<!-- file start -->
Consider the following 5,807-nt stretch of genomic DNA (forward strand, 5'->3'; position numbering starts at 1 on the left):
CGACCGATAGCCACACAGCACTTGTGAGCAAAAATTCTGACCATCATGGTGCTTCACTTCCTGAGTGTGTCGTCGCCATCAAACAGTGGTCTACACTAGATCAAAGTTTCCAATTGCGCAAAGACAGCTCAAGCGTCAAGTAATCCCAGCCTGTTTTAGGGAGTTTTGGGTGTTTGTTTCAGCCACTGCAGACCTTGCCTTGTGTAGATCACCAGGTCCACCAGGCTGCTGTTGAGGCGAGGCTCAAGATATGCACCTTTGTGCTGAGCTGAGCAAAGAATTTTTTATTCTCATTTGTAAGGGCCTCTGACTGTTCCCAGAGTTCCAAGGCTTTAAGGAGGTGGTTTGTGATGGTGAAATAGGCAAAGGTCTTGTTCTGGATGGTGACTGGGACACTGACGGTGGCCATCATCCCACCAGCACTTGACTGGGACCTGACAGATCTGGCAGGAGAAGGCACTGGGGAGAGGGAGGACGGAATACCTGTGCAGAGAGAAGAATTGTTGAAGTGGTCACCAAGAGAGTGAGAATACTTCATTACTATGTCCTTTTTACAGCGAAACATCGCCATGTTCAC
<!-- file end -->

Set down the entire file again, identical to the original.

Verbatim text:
Consider the following 5,807-nt stretch of genomic DNA (forward strand, 5'->3'; position numbering starts at 1 on the left):
CGACCGATAGCCACACAGCACTTGTGAGCAAAAATTCTGACCATCATGGTGCTTCACTTCCTGAGTGTGTCGTCGCCATCAAACAGTGGTCTACACTAGATCAAAGTTTCCAATTGCGCAAAGACAGCTCAAGCGTCAAGTAATCCCAGCCTGTTTTAGGGAGTTTTGGGTGTTTGTTTCAGCCACTGCAGACCTTGCCTTGTGTAGATCACCAGGTCCACCAGGCTGCTGTTGAGGCGAGGCTCAAGATATGCACCTTTGTGCTGAGCTGAGCAAAGAATTTTTTATTCTCATTTGTAAGGGCCTCTGACTGTTCCCAGAGTTCCAAGGCTTTAAGGAGGTGGTTTGTGATGGTGAAATAGGCAAAGGTCTTGTTCTGGATGGTGACTGGGACACTGACGGTGGCCATCATCCCACCAGCACTTGACTGGGACCTGACAGATCTGGCAGGAGAAGGCACTGGGGAGAGGGAGGACGGAATACCTGTGCAGAGAGAAGAATTGTTGAAGTGGTCACCAAGAGAGTGAGAATACTTCATTACTATGTCCTTTTTACAGCGAAACATCGCCATGTTCAC